Classic Americana Albums: Donna the Buffalo “Rockin’ In The Weary Land”

Sugar Hill Records,1998

Once again this writer’s musical synapses whir into action to come up with another classic americana album. And once again the hardest part is defining classic. This time the definition is to seek an album that blends a broad mix of the musical sub-genres that constitute americana with a sense of community, equality and an urge to make the world a better place. If this all sounds a bit hippy then that’s fine because the band is Donna the Buffalo and the album is ‘Rockin’ In The Weary Land’.

Founded by Tara Nevins and Jeb Puryear in 1989 DTB have a following who call themselves The Herd. DTB is a lifestyle, americana’s answer to the Grateful Dead. They tour for much of the year, every year since they started out. From Trumansburg, New York the origins of the name are worth a mention. Apparently a friend of Nevins and Puryear suggested “Dawn Of The Buffalo.” This was misheard as “Donna The Buffalo” but the name stuck.

Nevins and Puryear have always spoken up for the underdog, not a ranting tirade but with a far more potent blend of sharp commentary and confidence in a better world. They are a roots jam band playing anything from country and rock ‘n’ roll, bluegrass and old-time fiddle, cajun and zydeco and even reggae. Multi-instrumentalist, including washboard, Nevins and guitarist, Puryear and have been constants since the beginning who, with Joe Thrift, wrote most of the songs on ‘Rockin’ In The Weary Land’. Over the years other Buffalos have come and gone but this is a particularly strong line-up.

For a band whose identity is shaped so much by their shows perhaps a DTB classic album should have been a live recording but this column is not just for readers who are familiar with the artist but for those who might like to give the band a try. In that vein the classic album is the one that first attracted this writer to join The Herd. However, this fifth DTB album is widely considered their most accomplished with its eclectic range of styles, generally upbeat groove and thoughtful lyrics.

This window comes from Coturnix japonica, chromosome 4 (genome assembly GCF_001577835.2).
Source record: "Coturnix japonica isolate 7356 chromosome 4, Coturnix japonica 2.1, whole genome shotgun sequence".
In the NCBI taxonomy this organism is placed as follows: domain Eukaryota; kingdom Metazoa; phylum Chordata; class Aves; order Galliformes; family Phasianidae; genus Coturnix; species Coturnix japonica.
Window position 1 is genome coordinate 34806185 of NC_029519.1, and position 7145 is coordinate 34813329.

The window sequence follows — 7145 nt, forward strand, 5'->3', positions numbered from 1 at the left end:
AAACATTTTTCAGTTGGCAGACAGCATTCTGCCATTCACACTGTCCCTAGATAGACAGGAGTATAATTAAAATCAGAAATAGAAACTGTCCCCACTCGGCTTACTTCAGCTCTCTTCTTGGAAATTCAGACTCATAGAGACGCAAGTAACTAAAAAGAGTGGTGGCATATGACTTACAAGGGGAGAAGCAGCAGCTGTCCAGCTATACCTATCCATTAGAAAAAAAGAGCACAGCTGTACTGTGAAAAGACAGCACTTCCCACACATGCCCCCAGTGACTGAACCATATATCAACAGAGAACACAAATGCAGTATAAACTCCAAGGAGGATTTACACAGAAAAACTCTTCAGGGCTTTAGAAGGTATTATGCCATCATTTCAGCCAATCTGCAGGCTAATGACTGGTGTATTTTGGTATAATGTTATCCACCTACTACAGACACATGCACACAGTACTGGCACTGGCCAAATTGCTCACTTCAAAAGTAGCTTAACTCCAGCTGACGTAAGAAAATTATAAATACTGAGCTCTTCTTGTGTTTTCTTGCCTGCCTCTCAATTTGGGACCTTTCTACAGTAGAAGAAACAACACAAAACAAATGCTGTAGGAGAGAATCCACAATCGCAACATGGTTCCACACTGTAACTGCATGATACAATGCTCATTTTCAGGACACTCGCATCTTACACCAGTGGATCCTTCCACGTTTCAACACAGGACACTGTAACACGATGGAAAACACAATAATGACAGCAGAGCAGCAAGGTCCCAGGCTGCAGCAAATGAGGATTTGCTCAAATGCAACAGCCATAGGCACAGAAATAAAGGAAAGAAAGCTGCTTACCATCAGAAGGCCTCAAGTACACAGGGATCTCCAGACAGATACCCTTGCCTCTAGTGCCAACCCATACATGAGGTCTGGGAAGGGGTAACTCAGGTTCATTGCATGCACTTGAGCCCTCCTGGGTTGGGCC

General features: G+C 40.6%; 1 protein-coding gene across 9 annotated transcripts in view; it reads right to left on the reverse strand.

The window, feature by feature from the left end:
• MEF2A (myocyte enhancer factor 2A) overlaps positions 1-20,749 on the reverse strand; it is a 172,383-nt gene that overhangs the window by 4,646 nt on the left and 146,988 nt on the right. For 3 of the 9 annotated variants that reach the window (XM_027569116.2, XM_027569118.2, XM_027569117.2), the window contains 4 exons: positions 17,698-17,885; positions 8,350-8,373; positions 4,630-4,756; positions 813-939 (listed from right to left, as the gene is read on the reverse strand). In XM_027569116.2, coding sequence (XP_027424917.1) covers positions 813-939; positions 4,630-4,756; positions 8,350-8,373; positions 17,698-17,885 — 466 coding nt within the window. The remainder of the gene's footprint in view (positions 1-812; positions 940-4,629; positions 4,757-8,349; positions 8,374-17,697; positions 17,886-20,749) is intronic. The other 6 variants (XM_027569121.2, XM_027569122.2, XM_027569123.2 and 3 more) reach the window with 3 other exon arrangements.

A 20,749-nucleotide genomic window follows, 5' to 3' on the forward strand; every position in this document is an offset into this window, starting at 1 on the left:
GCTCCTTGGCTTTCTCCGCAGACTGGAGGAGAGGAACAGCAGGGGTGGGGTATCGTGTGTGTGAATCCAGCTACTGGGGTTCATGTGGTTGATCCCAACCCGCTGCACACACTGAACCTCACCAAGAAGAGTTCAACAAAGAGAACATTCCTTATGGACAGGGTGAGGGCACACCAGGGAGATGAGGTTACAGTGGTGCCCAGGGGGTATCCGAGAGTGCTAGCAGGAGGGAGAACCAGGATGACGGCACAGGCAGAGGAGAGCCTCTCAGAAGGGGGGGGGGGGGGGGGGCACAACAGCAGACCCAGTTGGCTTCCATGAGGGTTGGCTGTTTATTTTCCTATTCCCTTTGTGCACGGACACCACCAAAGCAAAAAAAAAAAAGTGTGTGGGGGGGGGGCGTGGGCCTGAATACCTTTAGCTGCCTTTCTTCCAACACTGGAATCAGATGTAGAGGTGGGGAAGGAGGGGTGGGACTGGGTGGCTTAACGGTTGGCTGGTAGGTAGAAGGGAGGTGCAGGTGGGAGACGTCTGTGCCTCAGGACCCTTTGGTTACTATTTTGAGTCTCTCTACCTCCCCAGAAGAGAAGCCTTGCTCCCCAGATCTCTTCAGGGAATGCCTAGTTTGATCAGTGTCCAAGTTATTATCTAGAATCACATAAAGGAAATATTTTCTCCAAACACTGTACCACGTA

Most specifically this writer’s love of DTB began right with the album’s first track, ’Tides Of Time’. Immediately the listener is transported to one of the many festivals that regularly feature DTB. This is music for dancing to a joyful tempo with a feeling of opting out of the world into a better place. Nevins’s voice urges on that good time feel to a surging zydeco accordion, “Some day I might figure it/ Right now I’m just livin’ it.” If The Herd has a mission statement Nevins sets it out very clearly.

The beat goes on as Puryear takes over vocals on ‘Funky Side’, his psychedelic electric guitar contrasting with the old-time sound of Nevins on fiddle. On the driving ‘Mr King’ they duel again, she on accordion this time, “We got your dream Mr King, it’s in our heart.” ‘Seminole Wind’ is about the need to preserve Florida’s wetlands. At a modest 5mins 20secs DTB extend this song several times longer when performed live, Puryear’s voice warns of impending natural disaster as accordion, fiddle and electric guitar surge into this swampland call. A more straightforward country rock comes in the form of the whimsical ‘All The Time’ but as DTB slow the pace so they lure the listener deeper into their world. The spiritual ‘Sailing’ or the dreamy harmonies of ‘Life is Strange.’ “Life is strange, life is good, life is all it should be”. DTB close by leaving their live calling card, a 10 minute jam on ‘Let Love Move Me.’

Far from being a throwback to a lost hippy ideal of years gone by, in today’s fractious, shouty and intolerant world DTB’s optimism and belief in community is needed more than ever. If ‘Rockin’ In The Weary Land’ does appeal then there are several other studio albums of equally high quality, ‘Positive Friction’ being one or go straight to the double ‘Live From the American Ballroom.’  Welcome to The Herd.

About Lyndon Bolton 136 Articles
Writing about americana, country, blues, folk and all stops in between
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Martin Johnson

Great feature Lyndon. I first came across Donna the Buffalo when they backed Jim Lauderdale on his “Wait ‘Till Spring” album and I’ve been a fan ever since. Anyone who hasn’t heard them shouldn’t be put off by their supposed hippie-dippie vibe, the music is very enjoyable and their lyrics are relevant to today’s problems. The way they weave reggae into their folk rock mix has always impressed me.


Wow. Thanks for this. That’s my listening sorted for the next few days.